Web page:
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What does a Supreme Court ruling on beer have to do with a pipeline?

Don Horne   


A Supreme Court of Canada ruling on bringing beer from Quebec into New Brunswick has implications for the trade war between Alberta and B.C. over the Trans Mountain pipeline expansion.

Experts say the court seems to be addressing the issue in its decision when it notes that while some trade barriers can be allowed in some circumstances, those designed to punish another province or to protect a local industry would not be permissible.

Howard Anglin, executive director of the Canadian Constitution Foundation, explained to Canadian Press that the decision protects provincial liquor monopolies by finding that New Brunswick did have the right to fine Gerard Comeau for buying alcohol in Quebec and transporting it over the border.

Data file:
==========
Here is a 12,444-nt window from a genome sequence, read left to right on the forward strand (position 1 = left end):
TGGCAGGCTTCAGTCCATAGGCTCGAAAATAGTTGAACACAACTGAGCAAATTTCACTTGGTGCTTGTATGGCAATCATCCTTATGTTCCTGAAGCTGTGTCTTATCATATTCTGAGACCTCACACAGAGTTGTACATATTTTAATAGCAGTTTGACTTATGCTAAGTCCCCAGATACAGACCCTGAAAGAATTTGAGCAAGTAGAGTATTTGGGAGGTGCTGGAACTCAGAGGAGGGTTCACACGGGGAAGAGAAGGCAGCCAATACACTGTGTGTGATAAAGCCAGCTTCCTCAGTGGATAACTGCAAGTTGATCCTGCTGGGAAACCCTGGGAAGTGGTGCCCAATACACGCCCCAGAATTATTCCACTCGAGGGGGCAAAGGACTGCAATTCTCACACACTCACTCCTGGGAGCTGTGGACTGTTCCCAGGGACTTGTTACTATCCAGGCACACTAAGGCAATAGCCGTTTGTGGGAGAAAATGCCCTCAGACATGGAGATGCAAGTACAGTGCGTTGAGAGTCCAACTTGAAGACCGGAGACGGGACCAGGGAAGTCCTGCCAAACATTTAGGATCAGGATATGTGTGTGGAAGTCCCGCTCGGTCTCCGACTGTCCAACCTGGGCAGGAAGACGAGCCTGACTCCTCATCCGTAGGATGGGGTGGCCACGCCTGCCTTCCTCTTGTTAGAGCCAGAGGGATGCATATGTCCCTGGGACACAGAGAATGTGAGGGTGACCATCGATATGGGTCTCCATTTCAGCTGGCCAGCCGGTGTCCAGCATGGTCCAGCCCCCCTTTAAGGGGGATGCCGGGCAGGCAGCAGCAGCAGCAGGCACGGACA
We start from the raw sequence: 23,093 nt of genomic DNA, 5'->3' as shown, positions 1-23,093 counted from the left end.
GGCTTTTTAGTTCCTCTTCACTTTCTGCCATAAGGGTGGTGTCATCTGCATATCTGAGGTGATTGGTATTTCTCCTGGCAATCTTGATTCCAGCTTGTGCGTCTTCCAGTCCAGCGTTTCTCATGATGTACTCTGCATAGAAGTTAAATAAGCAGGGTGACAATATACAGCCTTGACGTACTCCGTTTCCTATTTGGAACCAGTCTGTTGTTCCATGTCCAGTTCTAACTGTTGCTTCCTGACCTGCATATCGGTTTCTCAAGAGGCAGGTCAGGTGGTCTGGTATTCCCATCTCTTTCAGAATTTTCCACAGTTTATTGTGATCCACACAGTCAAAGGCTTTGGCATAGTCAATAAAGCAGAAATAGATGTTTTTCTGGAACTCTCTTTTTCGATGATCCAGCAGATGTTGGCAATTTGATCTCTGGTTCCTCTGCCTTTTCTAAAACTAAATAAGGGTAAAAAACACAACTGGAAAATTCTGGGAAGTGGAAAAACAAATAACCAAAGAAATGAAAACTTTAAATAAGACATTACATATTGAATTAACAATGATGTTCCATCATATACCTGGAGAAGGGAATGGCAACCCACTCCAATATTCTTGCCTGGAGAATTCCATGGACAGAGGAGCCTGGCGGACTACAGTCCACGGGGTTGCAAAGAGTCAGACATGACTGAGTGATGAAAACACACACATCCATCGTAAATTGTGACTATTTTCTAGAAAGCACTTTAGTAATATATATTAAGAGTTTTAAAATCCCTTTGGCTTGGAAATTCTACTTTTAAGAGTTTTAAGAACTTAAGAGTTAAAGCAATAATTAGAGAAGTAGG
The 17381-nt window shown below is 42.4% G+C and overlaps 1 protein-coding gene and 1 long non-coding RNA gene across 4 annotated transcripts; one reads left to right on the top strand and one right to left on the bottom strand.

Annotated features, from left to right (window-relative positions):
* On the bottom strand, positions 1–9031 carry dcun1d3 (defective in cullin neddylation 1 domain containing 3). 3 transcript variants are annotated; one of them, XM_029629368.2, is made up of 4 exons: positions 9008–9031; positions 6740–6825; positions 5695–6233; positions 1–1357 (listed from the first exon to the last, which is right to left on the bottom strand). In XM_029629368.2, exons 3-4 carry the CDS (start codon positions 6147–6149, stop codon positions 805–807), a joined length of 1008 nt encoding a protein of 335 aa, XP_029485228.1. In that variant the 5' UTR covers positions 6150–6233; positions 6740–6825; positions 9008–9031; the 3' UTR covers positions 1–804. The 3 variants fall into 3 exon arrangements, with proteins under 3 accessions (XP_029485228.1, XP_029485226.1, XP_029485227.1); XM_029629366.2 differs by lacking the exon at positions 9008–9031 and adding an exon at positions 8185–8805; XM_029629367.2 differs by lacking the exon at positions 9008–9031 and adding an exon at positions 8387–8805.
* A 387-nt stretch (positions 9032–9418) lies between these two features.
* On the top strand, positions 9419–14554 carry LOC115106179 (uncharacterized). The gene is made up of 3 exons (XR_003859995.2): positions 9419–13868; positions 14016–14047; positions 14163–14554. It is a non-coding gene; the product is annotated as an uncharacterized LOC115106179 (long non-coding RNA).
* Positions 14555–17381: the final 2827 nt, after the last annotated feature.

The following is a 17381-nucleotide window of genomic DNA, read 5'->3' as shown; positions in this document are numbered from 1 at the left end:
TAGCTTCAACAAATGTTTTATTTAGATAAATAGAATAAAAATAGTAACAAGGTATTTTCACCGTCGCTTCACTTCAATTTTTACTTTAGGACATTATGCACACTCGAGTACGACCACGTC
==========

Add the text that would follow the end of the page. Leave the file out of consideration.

But the part of its decision that talks about punitive trade barriers could likely be interpreted to apply to the Alberta’s recent threat to restrict oil and fuel shipments to B.C. and its previous short-lived ban on buying B.C. wine, both designed to pressure B.C. into dropping its opposition to the pipeline.


Shea Coulson, a lawyer who represented five B.C. wineries as interveners in the Supreme Court case, told Canadian Press he thinks the language in the decision suggests the court was thinking about the Trans Mountain dispute.

He says the ruling implies that Alberta’s moves to punish B.C. would likely be found to be unconstitutional.

“I think the judgement goes directly to those sorts of issues,” he told Canadian Press. “And they’re probably unconstitutional. That’s my view.”

(Canadian Press)


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